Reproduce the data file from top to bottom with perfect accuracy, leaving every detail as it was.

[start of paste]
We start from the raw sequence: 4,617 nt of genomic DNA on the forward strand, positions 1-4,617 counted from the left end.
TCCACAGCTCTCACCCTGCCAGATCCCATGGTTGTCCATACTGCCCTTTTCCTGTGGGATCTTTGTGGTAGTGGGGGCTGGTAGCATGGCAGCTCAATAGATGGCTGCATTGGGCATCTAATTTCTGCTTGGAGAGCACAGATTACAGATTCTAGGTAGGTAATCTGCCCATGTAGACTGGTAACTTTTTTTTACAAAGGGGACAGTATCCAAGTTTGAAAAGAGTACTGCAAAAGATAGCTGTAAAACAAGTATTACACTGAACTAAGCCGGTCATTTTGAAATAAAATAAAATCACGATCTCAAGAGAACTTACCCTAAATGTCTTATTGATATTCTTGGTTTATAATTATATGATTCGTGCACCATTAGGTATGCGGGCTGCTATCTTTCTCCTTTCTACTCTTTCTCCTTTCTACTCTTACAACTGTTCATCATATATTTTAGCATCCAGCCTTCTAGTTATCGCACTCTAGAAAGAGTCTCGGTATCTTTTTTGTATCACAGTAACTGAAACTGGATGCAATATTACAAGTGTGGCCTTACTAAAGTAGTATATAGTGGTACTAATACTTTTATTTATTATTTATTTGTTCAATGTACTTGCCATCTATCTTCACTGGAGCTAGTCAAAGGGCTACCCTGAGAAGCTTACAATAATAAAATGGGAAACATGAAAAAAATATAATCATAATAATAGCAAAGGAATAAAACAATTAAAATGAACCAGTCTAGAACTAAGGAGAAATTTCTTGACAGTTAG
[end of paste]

We start from the raw sequence: 4,617 nt of genomic DNA on the forward strand, positions 1-4,617 counted from the left end.
TCCACAGCTCTCACCCTGCCAGATCCCATGGTTGTCCATACTGCCCTTTTCCTGTGGGATCTTTGTGGTAGTGGGGGCTGGTAGCATGGCAGCTCAATAGATGGCTGCATTGGGCATCTAATTTCTGCTTGGAGAGCACAGATTACAGATTCTAGGTAGGTAATCTGCCCATGTAGACTGGTAACTTTTTTTTACAAAGGGGACAGTATCCAAGTTTGAAAAGAGTACTGCAAAAGATAGCTGTAAAACAAGTATTACACTGAACTAAGCCGGTCATTTTGAAATAAAATAAAATCACGATCTCAAGAGAACTTACCCTAAATGTCTTATTGATATTCTTGGTTTATAATTATATGATTCGTGCACCATTAGGTATGCGGGCTGCTATCTTTCTCCTTTCTACTCTTTCTCCTTTCTACTCTTACAACTGTTCATCATATATTTTAGCATCCAGCCTTCTAGTTATCGCACTCTAGAAAGAGTCTCGGTATCTTTTTTGTATCACAGTAACTGAAACTGGATGCAATATTACAAGTGTGGCCTTACTAAAGTAGTATATAGTGGTACTAATACTTTTATTTATTATTTATTTGTTCAATGTACTTGCCATCTATCTTCACTGGAGCTAGTCAAAGGGCTACCCTGAGAAGCTTACAATAATAAAATGGGAAACATGAAAAAAATATAATCATAATAATAGCAAAGGAATAAAACAATTAAAATGAACCAGTCTAGAACTAAGGAGAAATTTCTTGACAGTTAG